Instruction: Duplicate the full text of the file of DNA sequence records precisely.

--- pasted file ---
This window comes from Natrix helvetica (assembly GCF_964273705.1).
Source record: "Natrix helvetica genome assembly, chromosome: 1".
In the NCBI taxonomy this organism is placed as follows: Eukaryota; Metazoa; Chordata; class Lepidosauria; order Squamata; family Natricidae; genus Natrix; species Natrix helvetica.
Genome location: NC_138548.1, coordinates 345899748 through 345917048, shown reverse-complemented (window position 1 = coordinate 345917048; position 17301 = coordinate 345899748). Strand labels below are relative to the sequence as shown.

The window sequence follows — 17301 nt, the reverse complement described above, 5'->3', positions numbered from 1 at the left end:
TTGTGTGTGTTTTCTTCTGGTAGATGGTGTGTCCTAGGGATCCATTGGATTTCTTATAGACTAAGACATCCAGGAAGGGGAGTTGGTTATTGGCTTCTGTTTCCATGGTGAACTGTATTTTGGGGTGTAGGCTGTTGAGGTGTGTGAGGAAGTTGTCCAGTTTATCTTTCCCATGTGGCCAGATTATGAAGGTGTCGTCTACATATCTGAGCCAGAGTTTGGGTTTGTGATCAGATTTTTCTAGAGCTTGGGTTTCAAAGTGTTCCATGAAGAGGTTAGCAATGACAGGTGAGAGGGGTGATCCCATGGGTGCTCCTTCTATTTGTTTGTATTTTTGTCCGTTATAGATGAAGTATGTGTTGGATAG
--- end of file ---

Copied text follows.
This window comes from Natrix helvetica (assembly GCF_964273705.1).
Source record: "Natrix helvetica genome assembly, chromosome: 1".
In the NCBI taxonomy this organism is placed as follows: Eukaryota; Metazoa; Chordata; class Lepidosauria; order Squamata; family Natricidae; genus Natrix; species Natrix helvetica.
Genome location: NC_138548.1, coordinates 345899748 through 345917048, shown reverse-complemented (window position 1 = coordinate 345917048; position 17301 = coordinate 345899748). Strand labels below are relative to the sequence as shown.

The window sequence follows — 17301 nt, the reverse complement described above, 5'->3', positions numbered from 1 at the left end:
TTGTGTGTGTTTTCTTCTGGTAGATGGTGTGTCCTAGGGATCCATTGGATTTCTTATAGACTAAGACATCCAGGAAGGGGAGTTGGTTATTGGCTTCTGTTTCCATGGTGAACTGTATTTTGGGGTGTAGGCTGTTGAGGTGTGTGAGGAAGTTGTCCAGTTTATCTTTCCCATGTGGCCAGATTATGAAGGTGTCGTCTACATATCTGAGCCAGAGTTTGGGTTTGTGATCAGATTTTTCTAGAGCTTGGGTTTCAAAGTGTTCCATGAAGAGGTTAGCAATGACAGGTGAGAGGGGTGATCCCATGGGTGCTCCTTCTATTTGTTTGTATTTTTGTCCGTTATAGATGAAGTATGTGTTGGATAG